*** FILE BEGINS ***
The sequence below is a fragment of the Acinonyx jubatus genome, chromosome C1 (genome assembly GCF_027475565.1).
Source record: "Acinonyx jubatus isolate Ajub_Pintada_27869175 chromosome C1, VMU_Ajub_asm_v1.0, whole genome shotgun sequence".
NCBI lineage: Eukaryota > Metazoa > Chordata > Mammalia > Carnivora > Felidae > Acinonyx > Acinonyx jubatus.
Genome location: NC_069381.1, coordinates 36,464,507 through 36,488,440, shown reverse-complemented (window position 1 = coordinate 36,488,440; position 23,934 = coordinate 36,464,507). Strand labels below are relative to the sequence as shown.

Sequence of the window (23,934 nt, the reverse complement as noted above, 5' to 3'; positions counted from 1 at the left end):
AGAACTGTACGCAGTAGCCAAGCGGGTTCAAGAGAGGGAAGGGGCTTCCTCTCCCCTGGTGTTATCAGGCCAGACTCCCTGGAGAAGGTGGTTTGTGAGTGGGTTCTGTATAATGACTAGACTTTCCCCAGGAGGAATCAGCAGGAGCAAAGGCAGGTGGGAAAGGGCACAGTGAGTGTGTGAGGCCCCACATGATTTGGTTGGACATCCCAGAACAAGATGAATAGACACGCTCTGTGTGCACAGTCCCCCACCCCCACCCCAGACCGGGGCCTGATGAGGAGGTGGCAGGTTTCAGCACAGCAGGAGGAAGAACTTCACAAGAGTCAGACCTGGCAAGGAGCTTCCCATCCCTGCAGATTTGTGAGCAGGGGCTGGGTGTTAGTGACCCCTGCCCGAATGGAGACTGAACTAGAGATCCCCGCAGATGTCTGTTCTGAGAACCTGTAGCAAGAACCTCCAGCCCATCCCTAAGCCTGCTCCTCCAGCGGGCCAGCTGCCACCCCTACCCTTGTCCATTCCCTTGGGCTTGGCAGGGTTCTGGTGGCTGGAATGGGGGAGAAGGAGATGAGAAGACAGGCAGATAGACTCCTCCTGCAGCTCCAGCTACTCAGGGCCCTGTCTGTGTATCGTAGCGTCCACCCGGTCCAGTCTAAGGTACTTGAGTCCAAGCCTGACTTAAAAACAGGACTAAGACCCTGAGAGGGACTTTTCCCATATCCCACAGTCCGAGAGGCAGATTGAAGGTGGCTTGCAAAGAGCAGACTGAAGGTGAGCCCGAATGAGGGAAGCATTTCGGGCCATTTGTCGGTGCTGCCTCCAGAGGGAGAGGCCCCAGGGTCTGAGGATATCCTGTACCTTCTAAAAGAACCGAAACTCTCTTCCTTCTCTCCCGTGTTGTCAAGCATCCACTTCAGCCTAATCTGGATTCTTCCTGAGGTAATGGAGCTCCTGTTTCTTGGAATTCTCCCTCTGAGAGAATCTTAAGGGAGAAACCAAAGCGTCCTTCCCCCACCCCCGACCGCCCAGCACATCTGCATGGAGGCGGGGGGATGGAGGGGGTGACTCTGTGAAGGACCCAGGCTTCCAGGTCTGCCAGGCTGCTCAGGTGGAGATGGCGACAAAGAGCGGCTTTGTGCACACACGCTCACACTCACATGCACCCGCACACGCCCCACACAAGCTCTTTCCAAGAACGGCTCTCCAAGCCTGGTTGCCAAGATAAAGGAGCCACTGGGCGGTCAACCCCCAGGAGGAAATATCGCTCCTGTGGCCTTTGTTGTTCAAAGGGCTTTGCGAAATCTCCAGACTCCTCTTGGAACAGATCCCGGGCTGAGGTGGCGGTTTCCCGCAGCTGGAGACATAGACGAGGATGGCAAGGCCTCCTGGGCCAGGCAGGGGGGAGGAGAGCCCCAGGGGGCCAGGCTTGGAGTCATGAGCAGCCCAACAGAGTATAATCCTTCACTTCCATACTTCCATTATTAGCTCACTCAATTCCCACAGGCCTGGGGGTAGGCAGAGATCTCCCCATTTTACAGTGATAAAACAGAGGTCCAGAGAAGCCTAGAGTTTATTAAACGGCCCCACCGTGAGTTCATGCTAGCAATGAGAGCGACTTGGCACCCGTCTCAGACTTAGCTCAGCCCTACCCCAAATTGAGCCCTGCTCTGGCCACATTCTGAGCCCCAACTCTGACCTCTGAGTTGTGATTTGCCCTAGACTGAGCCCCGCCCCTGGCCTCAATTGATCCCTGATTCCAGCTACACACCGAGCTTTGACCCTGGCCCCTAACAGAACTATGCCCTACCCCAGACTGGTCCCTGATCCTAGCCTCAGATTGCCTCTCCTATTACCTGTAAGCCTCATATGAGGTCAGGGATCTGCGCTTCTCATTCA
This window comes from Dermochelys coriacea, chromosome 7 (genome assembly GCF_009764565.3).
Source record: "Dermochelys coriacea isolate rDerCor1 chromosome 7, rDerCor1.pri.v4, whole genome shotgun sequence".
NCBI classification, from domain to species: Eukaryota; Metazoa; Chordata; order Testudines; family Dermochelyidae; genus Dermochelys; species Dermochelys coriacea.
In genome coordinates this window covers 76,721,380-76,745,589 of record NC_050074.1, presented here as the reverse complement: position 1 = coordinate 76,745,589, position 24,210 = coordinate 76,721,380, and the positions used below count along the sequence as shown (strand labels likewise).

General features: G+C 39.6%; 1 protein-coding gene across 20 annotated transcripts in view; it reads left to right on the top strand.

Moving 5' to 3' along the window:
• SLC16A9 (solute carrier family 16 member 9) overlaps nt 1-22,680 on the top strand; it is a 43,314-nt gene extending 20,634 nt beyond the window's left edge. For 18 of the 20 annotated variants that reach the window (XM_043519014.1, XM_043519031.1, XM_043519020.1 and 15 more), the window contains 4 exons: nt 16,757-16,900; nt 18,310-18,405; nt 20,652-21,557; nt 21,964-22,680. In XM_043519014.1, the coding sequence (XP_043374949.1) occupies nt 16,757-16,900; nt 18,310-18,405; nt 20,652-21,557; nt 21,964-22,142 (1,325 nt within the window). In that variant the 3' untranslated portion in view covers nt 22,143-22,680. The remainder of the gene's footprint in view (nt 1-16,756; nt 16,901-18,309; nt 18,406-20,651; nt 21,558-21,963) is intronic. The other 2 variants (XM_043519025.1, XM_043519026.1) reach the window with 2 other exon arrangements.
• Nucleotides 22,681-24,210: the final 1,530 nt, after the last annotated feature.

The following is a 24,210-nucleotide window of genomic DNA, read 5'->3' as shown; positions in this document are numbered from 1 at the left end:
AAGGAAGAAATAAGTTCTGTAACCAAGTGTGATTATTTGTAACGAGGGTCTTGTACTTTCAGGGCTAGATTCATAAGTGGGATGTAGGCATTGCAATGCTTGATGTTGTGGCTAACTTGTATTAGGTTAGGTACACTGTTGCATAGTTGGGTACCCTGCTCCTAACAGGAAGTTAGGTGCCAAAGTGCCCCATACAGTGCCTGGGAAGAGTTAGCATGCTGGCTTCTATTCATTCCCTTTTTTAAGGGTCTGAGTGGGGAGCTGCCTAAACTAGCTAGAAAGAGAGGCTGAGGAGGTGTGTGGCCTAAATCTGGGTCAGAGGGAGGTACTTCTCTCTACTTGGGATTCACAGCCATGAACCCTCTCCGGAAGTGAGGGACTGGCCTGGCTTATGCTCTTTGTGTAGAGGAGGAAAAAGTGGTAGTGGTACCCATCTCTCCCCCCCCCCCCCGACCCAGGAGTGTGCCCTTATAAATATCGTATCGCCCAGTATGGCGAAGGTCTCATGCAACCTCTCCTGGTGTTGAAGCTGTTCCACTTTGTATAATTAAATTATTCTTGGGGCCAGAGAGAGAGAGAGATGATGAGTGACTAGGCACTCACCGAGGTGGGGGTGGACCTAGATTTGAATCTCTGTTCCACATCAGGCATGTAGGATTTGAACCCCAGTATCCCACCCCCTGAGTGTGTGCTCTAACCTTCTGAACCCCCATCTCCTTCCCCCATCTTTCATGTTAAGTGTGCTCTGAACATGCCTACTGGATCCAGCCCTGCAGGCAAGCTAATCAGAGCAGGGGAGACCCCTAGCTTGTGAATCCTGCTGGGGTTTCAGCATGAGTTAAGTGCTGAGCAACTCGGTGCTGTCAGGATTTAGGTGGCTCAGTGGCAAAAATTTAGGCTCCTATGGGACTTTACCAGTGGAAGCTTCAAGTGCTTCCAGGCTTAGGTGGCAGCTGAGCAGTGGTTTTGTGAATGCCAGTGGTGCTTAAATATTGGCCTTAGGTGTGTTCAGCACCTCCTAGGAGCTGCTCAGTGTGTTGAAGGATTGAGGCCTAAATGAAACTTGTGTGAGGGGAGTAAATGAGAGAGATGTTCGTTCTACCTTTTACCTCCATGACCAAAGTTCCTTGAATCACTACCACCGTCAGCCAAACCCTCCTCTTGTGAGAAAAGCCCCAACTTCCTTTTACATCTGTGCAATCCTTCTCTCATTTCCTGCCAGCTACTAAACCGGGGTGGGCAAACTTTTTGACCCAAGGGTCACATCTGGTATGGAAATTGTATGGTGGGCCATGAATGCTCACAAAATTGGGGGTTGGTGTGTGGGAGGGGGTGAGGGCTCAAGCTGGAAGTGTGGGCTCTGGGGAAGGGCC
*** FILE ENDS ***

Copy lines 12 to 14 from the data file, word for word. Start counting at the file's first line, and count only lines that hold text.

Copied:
Moving 5' to 3' along the window:
• SLC16A9 (solute carrier family 16 member 9) overlaps nt 1-22,680 on the top strand; it is a 43,314-nt gene extending 20,634 nt beyond the window's left edge. For 18 of the 20 annotated variants that reach the window (XM_043519014.1, XM_043519031.1, XM_043519020.1 and 15 more), the window contains 4 exons: nt 16,757-16,900; nt 18,310-18,405; nt 20,652-21,557; nt 21,964-22,680. In XM_043519014.1, the coding sequence (XP_043374949.1) occupies nt 16,757-16,900; nt 18,310-18,405; nt 20,652-21,557; nt 21,964-22,142 (1,325 nt within the window). In that variant the 3' untranslated portion in view covers nt 22,143-22,680. The remainder of the gene's footprint in view (nt 1-16,756; nt 16,901-18,309; nt 18,406-20,651; nt 21,558-21,963) is intronic. The other 2 variants (XM_043519025.1, XM_043519026.1) reach the window with 2 other exon arrangements.
• Nucleotides 22,681-24,210: the final 1,530 nt, after the last annotated feature.